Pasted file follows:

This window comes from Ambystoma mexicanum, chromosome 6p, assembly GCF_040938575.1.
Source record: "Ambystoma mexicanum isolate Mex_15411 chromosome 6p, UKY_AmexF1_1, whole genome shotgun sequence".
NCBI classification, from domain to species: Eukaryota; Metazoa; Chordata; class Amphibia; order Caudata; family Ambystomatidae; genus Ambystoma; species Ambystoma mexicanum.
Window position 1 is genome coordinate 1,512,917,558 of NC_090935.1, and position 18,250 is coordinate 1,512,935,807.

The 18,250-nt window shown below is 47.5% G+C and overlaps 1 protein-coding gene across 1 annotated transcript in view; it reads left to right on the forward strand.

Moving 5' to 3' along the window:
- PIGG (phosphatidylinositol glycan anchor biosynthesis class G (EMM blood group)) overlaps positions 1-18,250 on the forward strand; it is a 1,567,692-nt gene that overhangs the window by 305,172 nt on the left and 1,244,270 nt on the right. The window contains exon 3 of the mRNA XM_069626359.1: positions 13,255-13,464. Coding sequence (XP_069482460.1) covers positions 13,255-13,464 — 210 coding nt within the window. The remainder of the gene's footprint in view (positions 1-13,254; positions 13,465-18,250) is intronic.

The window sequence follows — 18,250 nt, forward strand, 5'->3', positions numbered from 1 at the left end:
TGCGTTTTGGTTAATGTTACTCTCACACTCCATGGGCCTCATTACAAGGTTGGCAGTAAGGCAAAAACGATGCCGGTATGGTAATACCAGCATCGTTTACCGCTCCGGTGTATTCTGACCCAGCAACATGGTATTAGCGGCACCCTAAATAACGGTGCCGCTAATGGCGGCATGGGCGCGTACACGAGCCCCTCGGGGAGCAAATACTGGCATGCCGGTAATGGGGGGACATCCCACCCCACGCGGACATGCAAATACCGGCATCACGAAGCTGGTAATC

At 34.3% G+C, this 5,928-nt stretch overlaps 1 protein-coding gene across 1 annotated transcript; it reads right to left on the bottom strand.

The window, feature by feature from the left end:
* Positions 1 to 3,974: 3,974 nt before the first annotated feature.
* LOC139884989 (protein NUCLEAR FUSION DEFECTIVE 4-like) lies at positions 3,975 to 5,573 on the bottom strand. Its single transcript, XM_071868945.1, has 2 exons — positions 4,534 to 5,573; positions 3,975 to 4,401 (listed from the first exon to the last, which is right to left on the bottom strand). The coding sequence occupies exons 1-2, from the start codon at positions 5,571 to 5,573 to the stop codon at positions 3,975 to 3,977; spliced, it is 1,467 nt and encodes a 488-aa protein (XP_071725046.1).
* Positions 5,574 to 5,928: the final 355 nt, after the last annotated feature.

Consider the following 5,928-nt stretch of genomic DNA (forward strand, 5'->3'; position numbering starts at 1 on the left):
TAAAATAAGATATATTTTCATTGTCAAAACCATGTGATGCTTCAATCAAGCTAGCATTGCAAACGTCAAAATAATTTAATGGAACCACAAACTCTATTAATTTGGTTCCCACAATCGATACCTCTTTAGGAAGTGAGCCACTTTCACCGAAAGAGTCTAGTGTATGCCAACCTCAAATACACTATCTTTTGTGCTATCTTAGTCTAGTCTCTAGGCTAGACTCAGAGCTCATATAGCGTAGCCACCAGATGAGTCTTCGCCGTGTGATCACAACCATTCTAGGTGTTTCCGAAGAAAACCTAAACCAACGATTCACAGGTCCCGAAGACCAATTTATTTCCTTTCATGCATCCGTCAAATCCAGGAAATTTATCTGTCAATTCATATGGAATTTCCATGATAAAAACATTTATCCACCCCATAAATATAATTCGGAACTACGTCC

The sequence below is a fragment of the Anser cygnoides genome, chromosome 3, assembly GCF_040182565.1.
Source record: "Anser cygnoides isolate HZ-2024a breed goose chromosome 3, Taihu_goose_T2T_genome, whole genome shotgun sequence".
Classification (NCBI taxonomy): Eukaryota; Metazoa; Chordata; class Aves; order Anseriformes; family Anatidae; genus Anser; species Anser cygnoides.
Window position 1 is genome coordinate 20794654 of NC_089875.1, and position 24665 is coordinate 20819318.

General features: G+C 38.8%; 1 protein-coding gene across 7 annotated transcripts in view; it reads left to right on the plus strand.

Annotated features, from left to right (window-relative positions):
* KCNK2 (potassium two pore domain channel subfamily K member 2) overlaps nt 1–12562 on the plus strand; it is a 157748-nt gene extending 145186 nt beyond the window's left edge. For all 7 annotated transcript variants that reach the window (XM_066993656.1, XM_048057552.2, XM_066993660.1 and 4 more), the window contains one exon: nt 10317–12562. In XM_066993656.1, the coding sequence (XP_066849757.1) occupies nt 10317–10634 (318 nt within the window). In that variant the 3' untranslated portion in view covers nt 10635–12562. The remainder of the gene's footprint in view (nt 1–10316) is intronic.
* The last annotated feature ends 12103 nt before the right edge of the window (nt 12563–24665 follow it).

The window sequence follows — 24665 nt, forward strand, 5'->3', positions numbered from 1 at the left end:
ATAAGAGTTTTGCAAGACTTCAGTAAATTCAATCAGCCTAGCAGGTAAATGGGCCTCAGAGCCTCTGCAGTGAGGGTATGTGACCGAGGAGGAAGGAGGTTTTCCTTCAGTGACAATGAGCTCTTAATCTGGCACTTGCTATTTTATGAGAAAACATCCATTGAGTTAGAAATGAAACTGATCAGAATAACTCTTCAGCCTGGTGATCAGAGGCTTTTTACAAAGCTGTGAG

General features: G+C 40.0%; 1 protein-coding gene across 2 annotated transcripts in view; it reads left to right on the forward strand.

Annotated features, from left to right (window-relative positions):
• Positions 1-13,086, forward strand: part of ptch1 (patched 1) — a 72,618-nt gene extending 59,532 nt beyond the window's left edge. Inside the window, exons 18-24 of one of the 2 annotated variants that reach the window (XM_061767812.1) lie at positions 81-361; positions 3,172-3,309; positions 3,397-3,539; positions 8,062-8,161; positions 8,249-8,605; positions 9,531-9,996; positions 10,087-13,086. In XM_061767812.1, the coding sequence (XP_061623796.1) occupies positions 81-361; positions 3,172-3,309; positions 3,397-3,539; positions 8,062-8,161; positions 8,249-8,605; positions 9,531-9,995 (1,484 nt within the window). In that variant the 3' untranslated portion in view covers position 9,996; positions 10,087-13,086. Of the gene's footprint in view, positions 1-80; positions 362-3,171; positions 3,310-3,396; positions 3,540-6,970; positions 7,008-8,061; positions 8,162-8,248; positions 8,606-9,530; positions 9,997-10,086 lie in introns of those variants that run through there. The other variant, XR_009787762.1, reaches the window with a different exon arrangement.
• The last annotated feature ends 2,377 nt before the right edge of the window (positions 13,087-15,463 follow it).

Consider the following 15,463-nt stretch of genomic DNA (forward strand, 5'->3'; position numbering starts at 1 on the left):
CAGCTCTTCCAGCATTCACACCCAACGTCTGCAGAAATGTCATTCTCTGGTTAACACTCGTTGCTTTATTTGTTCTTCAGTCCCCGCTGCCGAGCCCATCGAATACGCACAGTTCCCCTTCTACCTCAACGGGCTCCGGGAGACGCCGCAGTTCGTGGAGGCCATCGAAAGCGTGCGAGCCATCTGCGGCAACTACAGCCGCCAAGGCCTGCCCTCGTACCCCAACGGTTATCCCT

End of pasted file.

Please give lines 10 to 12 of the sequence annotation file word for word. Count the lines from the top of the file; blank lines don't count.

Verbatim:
At 34.3% G+C, this 5,928-nt stretch overlaps 1 protein-coding gene across 1 annotated transcript; it reads right to left on the bottom strand.

The window, feature by feature from the left end:
* Positions 1 to 3,974: 3,974 nt before the first annotated feature.